As for the width of the skirt pieces, I choose to take a width of almost 2x their waists =41 inches total (each piece was 20.5 inches total) . I initially made the mistake of taking even more but the gathering at the top of the skirt was way too bunchy and didn’t look good, and I had to revise!
The straps , skirt hem band and bodice band were all based on how I wanted them to look. The straps and bodice band are the same width of 1.25 inches. The skirt bottom hem band has a finished width of 1.75 inches (if you wanted more, you would just take the width you want – multiply times 2 and add your seam allowance twice. so for me it was 1.75 x 2 = 3.5 + 0.5 + 0.5 = 4.5 inches.
(everything was sewn with a 0.5 inch seam allowance unless otherwise noted)
The first thing I did was make the straps. To do this I folded each of the straps in half and press, and open it up and then fold the edges in towards the middle and iron again. The raw edges should be enclosed in the strap. Then edge stich (about 1/8 from each of the sides. (This should be easy enough without pictures. But if not, Lier from ikatbag did a tutorial on straps once-Look at 3.)
(you ultimately want to have a 1.25 inch strip of fabric across the top, so that is why the patter piece is for the top 2.25 inches.)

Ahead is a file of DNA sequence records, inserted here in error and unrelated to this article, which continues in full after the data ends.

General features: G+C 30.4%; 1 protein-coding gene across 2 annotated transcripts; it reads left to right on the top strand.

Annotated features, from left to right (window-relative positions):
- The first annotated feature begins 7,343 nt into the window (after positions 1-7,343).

Add the piece C to A. To do this, I folded up A on the bottom edge by the 0.5 inch seam allowance and sewed C to A close to the edge (matching up top raw edge):
Then baste the straps on about 1/4 inch from the upper edge 5/8 inches from each edge.
Then I put the lining on top of the bodice. Then using the 0.5 inch seam allowance, I stitched along the curved arm holes and the top. The sides are not stitched together
Then I cut slits along the arm holes along the curves. Then I turned it right side out, and I topstitched along the outside of the armholes and bodice top (where I just sewed):
(switching fabric here … Showing these pictures first because when making the purple dress, i used a different sequence of steps, which was more difficult. On the pink dress, I did it differently and it worked better)
First need to make a casing for elastic at the top. Fold over 1/4 inch and then again by 3/8 inch and iron.